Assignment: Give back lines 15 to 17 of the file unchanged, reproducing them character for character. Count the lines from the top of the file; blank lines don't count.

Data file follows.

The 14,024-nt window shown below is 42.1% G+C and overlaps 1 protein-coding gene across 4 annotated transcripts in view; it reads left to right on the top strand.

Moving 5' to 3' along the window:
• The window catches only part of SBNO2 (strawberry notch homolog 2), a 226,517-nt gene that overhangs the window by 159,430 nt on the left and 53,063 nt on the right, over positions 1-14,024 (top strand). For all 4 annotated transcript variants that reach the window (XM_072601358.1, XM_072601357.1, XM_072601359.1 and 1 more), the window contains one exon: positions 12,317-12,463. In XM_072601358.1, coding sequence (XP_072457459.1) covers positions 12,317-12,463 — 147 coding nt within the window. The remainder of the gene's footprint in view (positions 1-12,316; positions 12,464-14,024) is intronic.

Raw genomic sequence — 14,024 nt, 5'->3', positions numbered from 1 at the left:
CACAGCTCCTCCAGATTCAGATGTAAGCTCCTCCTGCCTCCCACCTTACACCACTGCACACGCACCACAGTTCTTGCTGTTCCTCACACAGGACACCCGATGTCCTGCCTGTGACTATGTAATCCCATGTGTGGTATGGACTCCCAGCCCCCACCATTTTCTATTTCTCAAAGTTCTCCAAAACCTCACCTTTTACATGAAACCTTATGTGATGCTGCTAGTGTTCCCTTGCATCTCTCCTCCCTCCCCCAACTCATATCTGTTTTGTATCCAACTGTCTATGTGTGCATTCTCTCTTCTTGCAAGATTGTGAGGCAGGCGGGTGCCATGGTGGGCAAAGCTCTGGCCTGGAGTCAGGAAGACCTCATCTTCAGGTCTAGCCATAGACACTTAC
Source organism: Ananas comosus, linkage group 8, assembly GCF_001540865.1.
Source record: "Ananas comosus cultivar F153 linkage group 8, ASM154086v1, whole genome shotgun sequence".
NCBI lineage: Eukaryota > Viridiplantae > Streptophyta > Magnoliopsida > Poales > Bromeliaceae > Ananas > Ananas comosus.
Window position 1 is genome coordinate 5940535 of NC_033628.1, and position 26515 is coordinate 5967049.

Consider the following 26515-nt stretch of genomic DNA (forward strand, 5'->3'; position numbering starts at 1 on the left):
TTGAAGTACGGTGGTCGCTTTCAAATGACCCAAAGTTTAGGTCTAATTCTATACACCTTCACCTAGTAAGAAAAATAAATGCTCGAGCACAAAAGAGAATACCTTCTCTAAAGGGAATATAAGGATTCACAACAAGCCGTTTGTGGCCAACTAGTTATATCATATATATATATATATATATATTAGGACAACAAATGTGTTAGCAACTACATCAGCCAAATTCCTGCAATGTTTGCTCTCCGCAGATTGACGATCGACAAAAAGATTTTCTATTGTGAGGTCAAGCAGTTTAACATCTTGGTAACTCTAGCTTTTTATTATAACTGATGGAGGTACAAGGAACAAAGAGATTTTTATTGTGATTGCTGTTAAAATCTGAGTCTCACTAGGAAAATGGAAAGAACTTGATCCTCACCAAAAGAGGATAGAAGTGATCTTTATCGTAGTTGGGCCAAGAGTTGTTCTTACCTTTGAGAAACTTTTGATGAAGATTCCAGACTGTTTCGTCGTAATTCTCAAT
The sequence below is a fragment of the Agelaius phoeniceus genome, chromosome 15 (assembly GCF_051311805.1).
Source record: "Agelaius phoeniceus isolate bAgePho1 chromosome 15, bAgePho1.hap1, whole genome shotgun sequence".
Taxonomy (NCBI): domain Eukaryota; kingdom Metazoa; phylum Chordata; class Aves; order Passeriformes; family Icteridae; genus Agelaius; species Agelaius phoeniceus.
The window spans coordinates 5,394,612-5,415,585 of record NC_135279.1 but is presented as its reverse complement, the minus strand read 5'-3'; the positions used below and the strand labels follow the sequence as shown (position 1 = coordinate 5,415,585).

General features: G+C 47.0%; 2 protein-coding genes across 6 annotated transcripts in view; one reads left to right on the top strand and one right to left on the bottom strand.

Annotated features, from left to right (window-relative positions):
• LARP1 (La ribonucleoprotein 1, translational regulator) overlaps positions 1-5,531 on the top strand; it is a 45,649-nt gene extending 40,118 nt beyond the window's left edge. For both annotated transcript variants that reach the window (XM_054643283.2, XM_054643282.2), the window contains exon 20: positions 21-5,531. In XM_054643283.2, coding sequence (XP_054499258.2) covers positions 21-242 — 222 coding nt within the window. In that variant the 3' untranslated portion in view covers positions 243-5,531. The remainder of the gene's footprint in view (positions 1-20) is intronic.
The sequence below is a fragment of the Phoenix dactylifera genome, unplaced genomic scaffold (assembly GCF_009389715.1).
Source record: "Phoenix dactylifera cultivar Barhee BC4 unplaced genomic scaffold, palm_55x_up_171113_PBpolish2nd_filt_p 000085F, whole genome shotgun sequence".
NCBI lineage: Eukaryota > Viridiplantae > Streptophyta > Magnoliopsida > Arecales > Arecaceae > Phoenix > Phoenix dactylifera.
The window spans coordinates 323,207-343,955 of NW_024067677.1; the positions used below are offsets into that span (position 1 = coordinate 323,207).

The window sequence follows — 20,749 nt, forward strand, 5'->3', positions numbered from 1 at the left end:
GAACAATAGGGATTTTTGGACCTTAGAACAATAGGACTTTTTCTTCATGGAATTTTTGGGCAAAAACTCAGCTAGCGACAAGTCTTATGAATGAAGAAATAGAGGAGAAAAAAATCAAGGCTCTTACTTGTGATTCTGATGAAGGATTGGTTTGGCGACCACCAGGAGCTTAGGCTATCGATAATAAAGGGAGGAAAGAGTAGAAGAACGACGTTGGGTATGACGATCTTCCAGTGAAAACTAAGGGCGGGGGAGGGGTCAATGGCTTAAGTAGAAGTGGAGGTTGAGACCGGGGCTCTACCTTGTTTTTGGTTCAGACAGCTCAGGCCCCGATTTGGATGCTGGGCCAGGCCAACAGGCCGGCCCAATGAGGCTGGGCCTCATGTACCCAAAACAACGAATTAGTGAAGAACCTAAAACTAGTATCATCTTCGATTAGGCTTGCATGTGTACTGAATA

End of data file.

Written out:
The window spans coordinates 5,394,612-5,415,585 of record NC_135279.1 but is presented as its reverse complement, the minus strand read 5'-3'; the positions used below and the strand labels follow the sequence as shown (position 1 = coordinate 5,415,585).

General features: G+C 47.0%; 2 protein-coding genes across 6 annotated transcripts in view; one reads left to right on the top strand and one right to left on the bottom strand.

Annotated features, from left to right (window-relative positions):